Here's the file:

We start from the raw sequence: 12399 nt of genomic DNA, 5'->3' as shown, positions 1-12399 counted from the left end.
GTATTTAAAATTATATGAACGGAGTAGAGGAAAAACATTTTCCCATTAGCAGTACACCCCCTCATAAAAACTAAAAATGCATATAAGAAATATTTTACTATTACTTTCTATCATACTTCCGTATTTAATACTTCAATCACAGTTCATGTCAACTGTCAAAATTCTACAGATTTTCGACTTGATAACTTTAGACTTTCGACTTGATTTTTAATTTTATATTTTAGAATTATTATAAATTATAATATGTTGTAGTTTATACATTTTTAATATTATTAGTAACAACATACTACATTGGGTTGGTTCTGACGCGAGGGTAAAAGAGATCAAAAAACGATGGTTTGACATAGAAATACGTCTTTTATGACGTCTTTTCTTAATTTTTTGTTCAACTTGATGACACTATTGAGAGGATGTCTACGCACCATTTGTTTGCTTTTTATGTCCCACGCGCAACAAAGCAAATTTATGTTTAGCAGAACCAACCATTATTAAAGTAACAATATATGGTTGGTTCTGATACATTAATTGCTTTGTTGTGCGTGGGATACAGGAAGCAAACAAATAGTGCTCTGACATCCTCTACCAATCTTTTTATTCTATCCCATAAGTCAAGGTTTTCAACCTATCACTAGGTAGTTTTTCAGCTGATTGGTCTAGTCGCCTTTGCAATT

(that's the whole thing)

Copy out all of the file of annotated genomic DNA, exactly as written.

We start from the raw sequence: 12399 nt of genomic DNA, 5'->3' as shown, positions 1-12399 counted from the left end.
GTATTTAAAATTATATGAACGGAGTAGAGGAAAAACATTTTCCCATTAGCAGTACACCCCCTCATAAAAACTAAAAATGCATATAAGAAATATTTTACTATTACTTTCTATCATACTTCCGTATTTAATACTTCAATCACAGTTCATGTCAACTGTCAAAATTCTACAGATTTTCGACTTGATAACTTTAGACTTTCGACTTGATTTTTAATTTTATATTTTAGAATTATTATAAATTATAATATGTTGTAGTTTATACATTTTTAATATTATTAGTAACAACATACTACATTGGGTTGGTTCTGACGCGAGGGTAAAAGAGATCAAAAAACGATGGTTTGACATAGAAATACGTCTTTTATGACGTCTTTTCTTAATTTTTTGTTCAACTTGATGACACTATTGAGAGGATGTCTACGCACCATTTGTTTGCTTTTTATGTCCCACGCGCAACAAAGCAAATTTATGTTTAGCAGAACCAACCATTATTAAAGTAACAATATATGGTTGGTTCTGATACATTAATTGCTTTGTTGTGCGTGGGATACAGGAAGCAAACAAATAGTGCTCTGACATCCTCTACCAATCTTTTTATTCTATCCCATAAGTCAAGGTTTTCAACCTATCACTAGGTAGTTTTTCAGCTGATTGGTCTAGTCGCCTTTGCAATT